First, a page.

There is no reason why rural boys 15 years of age or over should not have the advantages of the Sea Scouting program. Some of the best Sea Scout Ships in the country have been located in the heart of the agricultural sections and in the midwest.

Whether the rural Scout is a member of a rural Ship or of a rural Patrol in a town Ship or in a Troop or Tribe, or is a member of a Neighborhood Sea Scout Patrol, there are some items with respect to which the rural differs from the urban Sea Scouting.

1. The Patrol or Ship is probably smaller.

2. The meetings may be less frequent, unless the members happen to live near each other.

3. The "land Ship" meeting room layout may need to be on a portable basis so the equipment can be taken out and put away; where a room had to be used for other purposes at other times, a land Ship may be so constructed that it can be erected in the open at county or state fairs.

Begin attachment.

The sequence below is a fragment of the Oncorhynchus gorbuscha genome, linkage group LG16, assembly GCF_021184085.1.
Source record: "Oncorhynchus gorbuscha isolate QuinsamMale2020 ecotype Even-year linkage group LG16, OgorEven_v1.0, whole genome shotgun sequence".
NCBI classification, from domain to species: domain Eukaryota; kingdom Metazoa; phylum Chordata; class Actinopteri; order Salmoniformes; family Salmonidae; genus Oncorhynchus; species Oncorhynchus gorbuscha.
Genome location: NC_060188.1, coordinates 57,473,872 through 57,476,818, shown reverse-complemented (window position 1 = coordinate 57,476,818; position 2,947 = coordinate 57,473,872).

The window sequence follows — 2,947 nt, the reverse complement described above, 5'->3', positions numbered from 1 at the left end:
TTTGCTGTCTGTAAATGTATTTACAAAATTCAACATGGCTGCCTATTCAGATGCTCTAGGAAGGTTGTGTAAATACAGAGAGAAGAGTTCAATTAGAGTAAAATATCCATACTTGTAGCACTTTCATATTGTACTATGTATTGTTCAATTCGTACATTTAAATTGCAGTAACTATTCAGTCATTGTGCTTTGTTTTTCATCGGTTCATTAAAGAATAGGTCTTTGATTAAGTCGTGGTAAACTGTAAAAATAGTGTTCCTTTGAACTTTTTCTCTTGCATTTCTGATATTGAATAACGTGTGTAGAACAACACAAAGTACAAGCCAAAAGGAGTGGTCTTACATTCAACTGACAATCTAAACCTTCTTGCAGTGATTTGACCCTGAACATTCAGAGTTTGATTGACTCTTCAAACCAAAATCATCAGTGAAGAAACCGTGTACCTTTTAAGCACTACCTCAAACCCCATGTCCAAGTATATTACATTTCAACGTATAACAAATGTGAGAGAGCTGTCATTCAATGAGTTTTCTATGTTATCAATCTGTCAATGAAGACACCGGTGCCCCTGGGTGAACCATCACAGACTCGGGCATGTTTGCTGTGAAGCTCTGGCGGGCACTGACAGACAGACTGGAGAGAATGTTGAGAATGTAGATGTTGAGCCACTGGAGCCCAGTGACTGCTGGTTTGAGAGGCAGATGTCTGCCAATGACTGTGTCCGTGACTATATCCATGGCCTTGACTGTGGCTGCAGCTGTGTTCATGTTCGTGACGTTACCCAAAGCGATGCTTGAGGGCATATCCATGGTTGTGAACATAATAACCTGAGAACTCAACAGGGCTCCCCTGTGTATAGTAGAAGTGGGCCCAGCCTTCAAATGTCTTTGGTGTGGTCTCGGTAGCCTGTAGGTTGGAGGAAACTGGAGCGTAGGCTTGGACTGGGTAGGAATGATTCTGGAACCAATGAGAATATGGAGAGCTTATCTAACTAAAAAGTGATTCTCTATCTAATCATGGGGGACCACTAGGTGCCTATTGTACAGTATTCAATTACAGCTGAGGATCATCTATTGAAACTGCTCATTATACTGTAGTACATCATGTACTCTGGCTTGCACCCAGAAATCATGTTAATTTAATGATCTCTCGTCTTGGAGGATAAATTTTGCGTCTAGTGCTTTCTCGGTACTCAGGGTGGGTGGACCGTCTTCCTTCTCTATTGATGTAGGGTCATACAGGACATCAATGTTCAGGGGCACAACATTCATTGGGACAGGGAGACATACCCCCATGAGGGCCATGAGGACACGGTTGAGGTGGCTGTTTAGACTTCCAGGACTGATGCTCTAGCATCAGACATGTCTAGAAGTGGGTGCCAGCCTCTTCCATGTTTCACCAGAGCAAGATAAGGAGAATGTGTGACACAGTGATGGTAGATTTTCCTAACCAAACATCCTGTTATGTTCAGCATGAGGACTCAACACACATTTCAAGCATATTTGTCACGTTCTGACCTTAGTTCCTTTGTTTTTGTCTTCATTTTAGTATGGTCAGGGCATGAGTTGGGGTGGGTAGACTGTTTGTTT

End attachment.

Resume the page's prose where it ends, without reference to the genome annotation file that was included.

4. Meeting places in the small town or village include school, churches, lodge halls, town hall, vacant store, implement storage places, barns and sheds. In some of these, the heating problem in cold weather and any attendant fire hazards must be intelligently worked out.

5. There is no greater problem in finding a suitable leader for the rural than for the urban Ship or Patrol. It is not essential to have a Skipper who has had experience on the sea. It is quite feasible for a man and a group of new Sea Scouts to "start in and learn together." They may explore the lore and practices of the lakes, rivers and sea as set forth in the Sea Scout literature.

6. Advancement may be less rapid but the enjoyment of the program will not be decreased thereby. Items

7. 8 and 9 affect both rural and urban: